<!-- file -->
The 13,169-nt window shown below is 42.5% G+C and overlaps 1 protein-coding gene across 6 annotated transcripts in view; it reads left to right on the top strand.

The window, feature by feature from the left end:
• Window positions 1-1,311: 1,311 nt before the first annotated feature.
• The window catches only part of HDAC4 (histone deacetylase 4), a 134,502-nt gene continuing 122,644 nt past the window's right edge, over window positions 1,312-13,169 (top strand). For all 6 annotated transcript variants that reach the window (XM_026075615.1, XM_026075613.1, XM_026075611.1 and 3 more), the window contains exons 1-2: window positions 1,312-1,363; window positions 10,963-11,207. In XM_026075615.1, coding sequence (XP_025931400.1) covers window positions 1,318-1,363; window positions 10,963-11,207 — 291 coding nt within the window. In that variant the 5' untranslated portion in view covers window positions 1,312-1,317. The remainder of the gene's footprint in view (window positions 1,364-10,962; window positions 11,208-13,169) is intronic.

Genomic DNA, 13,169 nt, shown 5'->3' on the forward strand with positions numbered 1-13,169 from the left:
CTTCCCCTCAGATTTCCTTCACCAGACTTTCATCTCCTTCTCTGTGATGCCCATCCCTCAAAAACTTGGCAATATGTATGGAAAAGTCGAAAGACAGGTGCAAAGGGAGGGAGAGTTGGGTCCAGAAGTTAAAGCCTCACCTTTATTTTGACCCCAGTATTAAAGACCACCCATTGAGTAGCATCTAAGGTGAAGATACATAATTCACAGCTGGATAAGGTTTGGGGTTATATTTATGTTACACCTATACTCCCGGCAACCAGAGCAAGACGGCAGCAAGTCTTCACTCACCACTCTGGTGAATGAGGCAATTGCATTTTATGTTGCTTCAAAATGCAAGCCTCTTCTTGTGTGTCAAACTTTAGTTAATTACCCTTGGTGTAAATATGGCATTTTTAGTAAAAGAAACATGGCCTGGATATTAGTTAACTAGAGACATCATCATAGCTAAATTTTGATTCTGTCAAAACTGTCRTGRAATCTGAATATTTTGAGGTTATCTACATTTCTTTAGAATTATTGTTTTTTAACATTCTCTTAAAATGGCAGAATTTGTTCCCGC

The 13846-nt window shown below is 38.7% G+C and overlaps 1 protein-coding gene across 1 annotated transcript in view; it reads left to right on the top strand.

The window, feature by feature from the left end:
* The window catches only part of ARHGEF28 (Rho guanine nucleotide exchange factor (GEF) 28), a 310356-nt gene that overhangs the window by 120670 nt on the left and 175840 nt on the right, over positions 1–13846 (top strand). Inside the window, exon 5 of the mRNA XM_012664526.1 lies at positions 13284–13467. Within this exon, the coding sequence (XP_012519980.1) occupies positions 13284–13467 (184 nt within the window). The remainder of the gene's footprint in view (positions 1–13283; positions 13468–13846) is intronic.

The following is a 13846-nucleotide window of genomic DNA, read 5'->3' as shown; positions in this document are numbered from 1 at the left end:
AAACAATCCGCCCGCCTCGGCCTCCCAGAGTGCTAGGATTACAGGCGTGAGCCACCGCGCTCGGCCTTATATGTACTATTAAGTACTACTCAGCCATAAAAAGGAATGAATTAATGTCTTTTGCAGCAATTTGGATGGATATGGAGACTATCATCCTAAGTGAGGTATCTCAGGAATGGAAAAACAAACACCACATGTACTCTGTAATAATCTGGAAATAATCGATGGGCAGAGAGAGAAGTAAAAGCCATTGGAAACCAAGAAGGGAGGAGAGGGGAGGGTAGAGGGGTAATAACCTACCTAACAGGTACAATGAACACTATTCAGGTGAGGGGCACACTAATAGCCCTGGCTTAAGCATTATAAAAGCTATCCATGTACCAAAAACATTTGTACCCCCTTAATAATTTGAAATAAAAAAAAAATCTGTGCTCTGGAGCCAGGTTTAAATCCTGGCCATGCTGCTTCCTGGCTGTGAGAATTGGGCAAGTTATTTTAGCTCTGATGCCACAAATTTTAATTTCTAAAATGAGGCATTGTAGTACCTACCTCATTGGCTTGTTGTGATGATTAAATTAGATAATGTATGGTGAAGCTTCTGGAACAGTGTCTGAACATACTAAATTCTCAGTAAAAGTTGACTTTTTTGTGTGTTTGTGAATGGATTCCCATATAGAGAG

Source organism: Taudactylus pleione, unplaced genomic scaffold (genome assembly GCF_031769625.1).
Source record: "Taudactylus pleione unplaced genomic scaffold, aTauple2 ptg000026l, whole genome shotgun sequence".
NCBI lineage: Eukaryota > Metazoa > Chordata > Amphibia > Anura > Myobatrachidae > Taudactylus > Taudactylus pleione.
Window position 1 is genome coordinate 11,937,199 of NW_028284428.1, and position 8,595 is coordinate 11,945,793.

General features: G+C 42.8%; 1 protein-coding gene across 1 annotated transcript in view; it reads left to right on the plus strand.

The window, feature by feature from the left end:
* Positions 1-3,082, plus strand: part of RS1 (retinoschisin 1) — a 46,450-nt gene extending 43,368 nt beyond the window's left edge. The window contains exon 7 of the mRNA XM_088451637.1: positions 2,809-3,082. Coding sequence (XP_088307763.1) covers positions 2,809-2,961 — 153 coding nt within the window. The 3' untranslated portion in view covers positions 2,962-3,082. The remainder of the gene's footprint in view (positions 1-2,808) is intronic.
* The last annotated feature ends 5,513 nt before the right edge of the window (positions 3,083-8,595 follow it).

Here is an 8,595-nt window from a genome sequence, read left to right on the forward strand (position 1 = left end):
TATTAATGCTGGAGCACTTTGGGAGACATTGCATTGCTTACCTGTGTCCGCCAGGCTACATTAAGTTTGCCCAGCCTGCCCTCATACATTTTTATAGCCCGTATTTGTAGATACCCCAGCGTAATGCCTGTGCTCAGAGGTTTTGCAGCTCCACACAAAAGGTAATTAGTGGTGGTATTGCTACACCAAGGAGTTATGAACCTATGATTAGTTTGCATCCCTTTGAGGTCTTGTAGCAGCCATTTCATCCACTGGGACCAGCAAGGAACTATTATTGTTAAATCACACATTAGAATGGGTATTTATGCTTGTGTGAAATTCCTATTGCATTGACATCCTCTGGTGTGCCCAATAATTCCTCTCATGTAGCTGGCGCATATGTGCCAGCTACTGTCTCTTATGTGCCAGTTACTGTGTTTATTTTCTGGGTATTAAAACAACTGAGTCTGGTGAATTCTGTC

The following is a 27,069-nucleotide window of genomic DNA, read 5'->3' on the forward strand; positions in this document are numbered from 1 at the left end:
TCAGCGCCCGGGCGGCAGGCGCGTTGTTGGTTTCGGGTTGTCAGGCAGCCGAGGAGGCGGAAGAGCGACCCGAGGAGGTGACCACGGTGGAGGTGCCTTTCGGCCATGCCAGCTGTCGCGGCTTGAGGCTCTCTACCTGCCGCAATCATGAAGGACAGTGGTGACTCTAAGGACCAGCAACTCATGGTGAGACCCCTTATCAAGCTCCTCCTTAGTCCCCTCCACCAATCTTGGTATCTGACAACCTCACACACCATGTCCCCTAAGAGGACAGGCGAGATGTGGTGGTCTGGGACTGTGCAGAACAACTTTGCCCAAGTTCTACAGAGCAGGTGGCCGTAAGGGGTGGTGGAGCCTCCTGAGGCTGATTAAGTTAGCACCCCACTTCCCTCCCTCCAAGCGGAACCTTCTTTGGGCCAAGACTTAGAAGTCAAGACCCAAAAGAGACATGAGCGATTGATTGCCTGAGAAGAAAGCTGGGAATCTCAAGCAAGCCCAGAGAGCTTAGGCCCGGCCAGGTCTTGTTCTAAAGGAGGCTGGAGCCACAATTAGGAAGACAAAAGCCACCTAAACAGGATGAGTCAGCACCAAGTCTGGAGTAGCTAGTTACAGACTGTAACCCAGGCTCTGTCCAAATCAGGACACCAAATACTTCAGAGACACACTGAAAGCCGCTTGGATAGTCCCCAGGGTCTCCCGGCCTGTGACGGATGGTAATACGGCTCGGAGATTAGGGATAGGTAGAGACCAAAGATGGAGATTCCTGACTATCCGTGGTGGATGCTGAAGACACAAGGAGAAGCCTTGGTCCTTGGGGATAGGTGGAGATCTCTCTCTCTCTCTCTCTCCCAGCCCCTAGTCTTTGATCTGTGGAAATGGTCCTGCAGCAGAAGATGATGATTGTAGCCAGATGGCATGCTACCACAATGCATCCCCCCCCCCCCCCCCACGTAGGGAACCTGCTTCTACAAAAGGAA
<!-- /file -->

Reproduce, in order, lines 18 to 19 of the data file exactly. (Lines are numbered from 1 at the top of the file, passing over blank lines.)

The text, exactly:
* Positions 1-3,082, plus strand: part of RS1 (retinoschisin 1) — a 46,450-nt gene extending 43,368 nt beyond the window's left edge. The window contains exon 7 of the mRNA XM_088451637.1: positions 2,809-3,082. Coding sequence (XP_088307763.1) covers positions 2,809-2,961 — 153 coding nt within the window. The 3' untranslated portion in view covers positions 2,962-3,082. The remainder of the gene's footprint in view (positions 1-2,808) is intronic.
* The last annotated feature ends 5,513 nt before the right edge of the window (positions 3,083-8,595 follow it).